Masters of Science in Counselor Education                                       Canisius College                     August 2003

Masters of Science in Organizational Communication & Development Canisius College                     August 2002

Bachelor of Science in Business Studies                                          Buffalo State College                    May 2000

 Ø Founder of a local college access program for high school students that has served over 280 students and employed 50 youth.

Ø Created the design, development, implementation, and evaluation of all program components.

Ø Oversees the day-to-day operations with a strong performance and outcome based approach

Ø Designed and developed the curriculum that guides the program model.

Ø Assure that the organization has a long-range strategy which achieves its mission, and toward which it makes consistent and timely progress.

Ø Provides leadership in developing programs, and organizational and financial plans with the Board of Directors and volunteers.

Ø Secured grant funding and facility space to help the organization grow to a budget of $160,000 budget with 2 full-time staff, interns, contractors, and volunteers within 8 years.

Ø Maintains official records and documents, and ensure compliance with state and local regulations.

Ø Establishes partnerships and cooperative agreements with community groups and organizations that align to the mission and vision of the organization

Ø Represents the programs and point of view of the organization to agencies, organizations, and the general public.

Ø Responsible for developing and maintaining sound financial practices.

Ø Responsible for grant writing, grant management, and grant or project evaluation.

Ø Created and maintains the organization’s website and webmail marketing system.

Ø Develops and implements the programs fundraising events

Staff
Number of Full Time Staff 2
Number of Part Time Staff 2
Number of Volunteers 10
Number of Contract Staff 0
Staff Retention Rate 90%
Staff Demographics - Ethnicity
African American/Black 2
Asian American/Pacific Islander 0
Caucasian 1
Hispanic/Latino 1
Native American/American Indian 0
Other 0 0
Staff Demographics - Gender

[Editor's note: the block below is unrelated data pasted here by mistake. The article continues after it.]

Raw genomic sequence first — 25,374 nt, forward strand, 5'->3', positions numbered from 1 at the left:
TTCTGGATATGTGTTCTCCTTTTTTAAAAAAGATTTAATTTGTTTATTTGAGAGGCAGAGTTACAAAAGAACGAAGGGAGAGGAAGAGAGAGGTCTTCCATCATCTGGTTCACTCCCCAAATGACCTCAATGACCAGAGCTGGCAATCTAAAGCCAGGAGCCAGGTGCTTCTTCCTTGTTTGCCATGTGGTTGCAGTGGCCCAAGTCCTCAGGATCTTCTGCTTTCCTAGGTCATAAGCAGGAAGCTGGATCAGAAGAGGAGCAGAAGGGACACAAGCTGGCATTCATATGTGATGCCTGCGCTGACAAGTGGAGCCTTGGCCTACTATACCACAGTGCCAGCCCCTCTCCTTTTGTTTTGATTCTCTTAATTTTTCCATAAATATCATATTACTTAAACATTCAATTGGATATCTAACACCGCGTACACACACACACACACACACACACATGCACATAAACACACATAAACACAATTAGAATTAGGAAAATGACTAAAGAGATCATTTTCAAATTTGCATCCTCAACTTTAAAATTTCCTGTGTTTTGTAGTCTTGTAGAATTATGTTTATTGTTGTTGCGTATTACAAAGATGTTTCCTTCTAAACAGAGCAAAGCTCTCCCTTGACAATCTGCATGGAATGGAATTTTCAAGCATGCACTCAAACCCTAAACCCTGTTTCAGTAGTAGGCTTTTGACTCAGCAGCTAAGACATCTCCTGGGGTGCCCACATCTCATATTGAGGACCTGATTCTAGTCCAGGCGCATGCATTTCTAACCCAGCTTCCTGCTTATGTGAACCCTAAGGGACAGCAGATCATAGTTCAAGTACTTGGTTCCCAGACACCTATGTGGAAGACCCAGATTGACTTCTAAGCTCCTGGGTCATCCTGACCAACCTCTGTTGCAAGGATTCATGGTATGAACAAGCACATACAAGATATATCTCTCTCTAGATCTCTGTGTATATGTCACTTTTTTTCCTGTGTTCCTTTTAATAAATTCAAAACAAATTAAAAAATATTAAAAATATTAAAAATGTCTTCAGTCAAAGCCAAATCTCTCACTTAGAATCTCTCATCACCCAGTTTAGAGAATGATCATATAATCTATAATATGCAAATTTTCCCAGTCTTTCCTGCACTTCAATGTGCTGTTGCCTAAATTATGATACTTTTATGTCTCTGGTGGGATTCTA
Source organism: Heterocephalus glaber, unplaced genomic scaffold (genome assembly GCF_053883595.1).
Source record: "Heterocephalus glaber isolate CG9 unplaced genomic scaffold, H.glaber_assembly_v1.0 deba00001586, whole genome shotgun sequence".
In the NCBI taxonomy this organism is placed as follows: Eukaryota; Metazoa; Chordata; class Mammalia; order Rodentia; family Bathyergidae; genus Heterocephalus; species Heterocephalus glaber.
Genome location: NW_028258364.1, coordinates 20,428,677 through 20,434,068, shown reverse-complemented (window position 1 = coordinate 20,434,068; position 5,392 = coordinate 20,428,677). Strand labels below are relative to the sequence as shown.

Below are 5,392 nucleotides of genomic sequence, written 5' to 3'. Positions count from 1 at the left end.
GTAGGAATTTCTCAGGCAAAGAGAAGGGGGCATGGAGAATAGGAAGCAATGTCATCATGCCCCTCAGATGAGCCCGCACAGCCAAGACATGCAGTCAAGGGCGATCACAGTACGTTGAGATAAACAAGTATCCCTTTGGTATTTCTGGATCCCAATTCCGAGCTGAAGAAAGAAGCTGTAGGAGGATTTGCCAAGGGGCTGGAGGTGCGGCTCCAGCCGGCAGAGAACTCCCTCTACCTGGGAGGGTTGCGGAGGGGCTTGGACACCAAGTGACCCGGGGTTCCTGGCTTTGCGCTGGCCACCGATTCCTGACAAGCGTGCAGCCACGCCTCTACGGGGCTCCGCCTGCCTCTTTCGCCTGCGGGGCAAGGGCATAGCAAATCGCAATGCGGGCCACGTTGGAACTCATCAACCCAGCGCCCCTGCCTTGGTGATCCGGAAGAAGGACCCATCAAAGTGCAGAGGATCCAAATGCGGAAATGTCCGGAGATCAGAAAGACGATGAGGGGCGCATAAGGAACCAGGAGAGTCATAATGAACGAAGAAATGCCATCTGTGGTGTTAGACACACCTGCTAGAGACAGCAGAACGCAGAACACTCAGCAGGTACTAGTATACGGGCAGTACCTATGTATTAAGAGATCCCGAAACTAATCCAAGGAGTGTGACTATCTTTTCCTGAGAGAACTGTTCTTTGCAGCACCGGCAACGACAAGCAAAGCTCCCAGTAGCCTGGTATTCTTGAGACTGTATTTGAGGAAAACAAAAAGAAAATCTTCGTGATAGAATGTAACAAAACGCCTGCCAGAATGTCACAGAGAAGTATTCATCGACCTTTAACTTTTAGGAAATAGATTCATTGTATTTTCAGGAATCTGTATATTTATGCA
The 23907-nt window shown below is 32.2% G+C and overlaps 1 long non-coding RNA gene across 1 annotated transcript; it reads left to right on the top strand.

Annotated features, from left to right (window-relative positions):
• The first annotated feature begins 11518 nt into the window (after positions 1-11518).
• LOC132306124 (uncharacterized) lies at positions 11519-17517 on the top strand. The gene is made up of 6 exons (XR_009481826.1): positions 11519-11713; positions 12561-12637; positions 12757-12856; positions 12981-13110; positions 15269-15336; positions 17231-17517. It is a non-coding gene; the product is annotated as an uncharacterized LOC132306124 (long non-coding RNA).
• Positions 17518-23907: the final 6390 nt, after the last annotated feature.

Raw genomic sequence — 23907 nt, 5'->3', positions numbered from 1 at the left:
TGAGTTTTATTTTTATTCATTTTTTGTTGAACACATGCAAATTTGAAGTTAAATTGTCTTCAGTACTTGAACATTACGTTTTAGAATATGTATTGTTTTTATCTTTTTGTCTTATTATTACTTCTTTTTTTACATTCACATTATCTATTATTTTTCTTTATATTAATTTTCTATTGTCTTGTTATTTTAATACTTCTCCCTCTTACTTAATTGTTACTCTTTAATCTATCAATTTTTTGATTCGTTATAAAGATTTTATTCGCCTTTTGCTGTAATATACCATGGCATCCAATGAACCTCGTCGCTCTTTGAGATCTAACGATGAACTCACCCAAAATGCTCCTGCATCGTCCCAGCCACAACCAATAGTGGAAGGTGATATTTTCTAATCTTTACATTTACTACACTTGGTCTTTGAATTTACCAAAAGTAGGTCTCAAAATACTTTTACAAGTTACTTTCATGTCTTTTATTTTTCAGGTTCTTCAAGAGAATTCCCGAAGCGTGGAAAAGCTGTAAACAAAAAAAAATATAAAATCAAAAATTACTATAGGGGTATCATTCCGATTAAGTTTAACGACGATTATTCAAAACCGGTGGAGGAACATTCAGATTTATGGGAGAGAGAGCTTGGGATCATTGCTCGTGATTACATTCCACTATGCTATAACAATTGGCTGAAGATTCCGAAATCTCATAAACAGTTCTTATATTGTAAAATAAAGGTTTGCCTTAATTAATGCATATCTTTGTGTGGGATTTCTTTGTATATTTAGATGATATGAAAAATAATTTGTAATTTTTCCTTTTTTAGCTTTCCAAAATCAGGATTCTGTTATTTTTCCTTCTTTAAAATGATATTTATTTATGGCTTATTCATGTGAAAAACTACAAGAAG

Male 0
Female 4
Unspecified 0
Formal Evaluations
CEO Formal Evaluation Yes
CEO/Executive Formal Evaluation Frequency Annually
Senior Management Formal Evaluation Yes
Senior Management Formal Evaluation Frequency Semi-Annually
Non Management Formal Evaluation Yes
Non Management Formal Evaluation Frequency Quarterly
Collaborations
Currently, HHYEP is in a 3-year collaborative AmeriCorps VISTA Grant with the New Haven Education AmeriCorps VISTA Project.
The New Haven Education AmeriCorps VISTA project works to improve underperforming Title I schools in New Haven, Connecticut.  Partnering organizations include:  Agency on Aging of South Central Connecticut, United Way of Greater New Haven, New Haven Reads, Dwight Hall at Yale, Higher Heights Youth Empowerment Program, Parent University, Common Ground High School and Everybody Wins Connecticut.
Other partnerships include:
  • Being a BOOST partner at Hill Regional Career High School and Metropolitan Business Academy (since 2011)
  • A co-founding organization of "New Haven's Brightest" with Quinnipiac University.  A celebratory event for graduating eighth graders from New Haven Public Schools.
  • The Governor's Prevention Partnership to administer our Higher Men & Higher Women Mentoring Programs
The following organizations have partnered with HHYEP to refer their students to our College Access Programs: DCF, AFI, and Y.E.S.  In addition, HHYEP has a working relationship with the following universities for student admissions, professional development for our staff, and resources for our parents: Albertus Magnus College, Central CT State University, Western CT State University, Eastern CT State University, Southern CT State University and Yale University.
 
Staff of HHYEP serve as committee members and volunteers with Parent University and works collaboratively with New Haven Promise to ensure that our students are eligible and have applied for the Promise Scholarship.
Comments
CEO Comments The HHYEP Board of Directors is comprised of 11 Members. We meet monthly to review, discuss and adopt financial, operational and personnel matters regarding the HHYEP organization. While meetings are run efficiently there are a couple of challenges that the Board has made a commitment to address. The Board needs training on the Roles and Responsibilities of Board members. There was a CAT report (administered by the CFGNH in 2014) which highlighted weaknesses in the structure of the Board. The Assessment was resounding and the Board felt it needed to strengthen its commitment and understanding of HHYEP mission and operational needs.
 
The Board hired a consultant through the Greater New Haven Community Foundation who assisted the Board with "understanding their role", developing and creating a Development Committee to help fundraising efforts. These consultant session expanded to a training session on "fundraising" which several Board members attended with other Non-profit organizations. The Board has become more in tune with the Agency mission and moving in the direction of improving its fiscal position and implementing strategies for the Agency to continue to thrive.